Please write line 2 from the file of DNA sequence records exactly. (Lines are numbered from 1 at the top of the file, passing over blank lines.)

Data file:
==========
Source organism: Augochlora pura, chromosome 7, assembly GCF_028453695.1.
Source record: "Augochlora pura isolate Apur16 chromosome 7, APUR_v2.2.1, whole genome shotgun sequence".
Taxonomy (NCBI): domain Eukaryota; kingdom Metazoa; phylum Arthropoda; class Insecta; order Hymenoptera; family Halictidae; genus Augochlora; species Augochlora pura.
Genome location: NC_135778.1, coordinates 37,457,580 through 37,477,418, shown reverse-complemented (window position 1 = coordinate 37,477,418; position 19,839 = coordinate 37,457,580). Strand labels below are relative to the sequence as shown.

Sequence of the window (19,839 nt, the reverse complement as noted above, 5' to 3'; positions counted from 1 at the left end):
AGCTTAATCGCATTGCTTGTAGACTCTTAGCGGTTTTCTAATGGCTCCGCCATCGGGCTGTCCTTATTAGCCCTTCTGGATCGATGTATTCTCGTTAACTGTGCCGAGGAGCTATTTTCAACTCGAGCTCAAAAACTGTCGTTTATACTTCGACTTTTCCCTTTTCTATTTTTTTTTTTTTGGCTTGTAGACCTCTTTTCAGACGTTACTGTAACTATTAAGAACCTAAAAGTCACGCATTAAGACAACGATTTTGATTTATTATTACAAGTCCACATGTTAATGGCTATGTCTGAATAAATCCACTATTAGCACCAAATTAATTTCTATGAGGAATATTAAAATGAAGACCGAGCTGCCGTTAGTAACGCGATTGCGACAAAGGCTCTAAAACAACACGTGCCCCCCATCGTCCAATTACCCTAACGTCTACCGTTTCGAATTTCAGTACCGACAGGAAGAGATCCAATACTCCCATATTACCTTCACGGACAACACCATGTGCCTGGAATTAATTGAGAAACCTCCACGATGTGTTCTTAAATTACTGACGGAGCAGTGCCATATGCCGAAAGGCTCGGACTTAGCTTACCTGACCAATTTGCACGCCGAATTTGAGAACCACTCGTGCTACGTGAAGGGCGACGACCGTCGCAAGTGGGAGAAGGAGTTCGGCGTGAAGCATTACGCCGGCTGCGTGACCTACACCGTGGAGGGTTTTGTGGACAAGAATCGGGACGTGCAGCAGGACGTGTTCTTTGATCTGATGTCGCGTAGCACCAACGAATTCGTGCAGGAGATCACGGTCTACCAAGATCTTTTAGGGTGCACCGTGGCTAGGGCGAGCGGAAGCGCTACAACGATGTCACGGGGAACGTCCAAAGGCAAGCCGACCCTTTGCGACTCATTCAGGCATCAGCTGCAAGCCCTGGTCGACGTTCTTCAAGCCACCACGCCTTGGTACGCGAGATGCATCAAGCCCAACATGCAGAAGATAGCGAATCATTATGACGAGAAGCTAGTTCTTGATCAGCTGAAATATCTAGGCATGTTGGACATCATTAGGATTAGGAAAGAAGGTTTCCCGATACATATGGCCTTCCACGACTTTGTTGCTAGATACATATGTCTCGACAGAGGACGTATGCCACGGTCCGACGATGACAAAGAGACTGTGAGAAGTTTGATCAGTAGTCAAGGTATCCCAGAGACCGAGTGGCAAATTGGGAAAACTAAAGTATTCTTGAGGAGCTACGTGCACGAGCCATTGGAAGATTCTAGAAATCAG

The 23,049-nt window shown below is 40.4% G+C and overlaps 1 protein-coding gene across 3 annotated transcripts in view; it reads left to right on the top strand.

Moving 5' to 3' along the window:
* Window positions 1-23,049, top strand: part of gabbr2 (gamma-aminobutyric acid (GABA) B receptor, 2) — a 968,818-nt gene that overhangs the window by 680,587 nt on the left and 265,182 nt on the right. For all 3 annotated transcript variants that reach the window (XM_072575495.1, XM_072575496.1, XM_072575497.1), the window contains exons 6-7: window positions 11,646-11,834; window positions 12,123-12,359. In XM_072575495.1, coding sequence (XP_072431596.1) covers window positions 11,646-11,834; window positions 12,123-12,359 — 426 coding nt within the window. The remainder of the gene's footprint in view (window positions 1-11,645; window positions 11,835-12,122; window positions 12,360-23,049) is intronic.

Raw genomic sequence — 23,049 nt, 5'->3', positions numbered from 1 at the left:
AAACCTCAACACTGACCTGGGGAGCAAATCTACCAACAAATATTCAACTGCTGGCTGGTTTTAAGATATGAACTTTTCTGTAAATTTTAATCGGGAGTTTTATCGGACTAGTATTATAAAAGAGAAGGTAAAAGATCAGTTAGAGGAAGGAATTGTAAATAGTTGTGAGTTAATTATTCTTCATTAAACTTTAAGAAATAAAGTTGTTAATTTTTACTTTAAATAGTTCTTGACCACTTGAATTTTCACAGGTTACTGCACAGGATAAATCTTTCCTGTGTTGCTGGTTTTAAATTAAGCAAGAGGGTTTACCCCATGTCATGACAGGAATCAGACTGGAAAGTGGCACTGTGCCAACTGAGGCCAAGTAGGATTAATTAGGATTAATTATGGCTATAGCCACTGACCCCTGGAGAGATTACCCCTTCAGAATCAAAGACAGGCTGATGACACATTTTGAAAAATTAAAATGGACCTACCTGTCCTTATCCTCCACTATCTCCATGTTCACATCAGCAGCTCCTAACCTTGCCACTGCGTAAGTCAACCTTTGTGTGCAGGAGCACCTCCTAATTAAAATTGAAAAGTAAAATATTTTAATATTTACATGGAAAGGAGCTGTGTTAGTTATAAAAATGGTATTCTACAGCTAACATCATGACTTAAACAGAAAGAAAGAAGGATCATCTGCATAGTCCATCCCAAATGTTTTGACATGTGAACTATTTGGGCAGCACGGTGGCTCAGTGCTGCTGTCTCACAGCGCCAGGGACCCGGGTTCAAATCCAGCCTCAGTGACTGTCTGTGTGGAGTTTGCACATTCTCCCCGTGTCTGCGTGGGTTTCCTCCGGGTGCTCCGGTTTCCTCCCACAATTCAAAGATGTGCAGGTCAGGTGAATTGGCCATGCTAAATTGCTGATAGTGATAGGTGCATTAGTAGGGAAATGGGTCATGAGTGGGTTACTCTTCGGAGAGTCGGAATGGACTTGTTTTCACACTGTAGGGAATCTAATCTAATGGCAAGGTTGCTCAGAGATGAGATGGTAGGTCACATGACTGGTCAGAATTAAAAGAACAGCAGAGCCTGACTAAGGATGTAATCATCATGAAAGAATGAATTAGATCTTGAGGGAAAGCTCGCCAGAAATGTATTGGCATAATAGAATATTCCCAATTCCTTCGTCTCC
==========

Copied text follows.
Source record: "Augochlora pura isolate Apur16 chromosome 7, APUR_v2.2.1, whole genome shotgun sequence".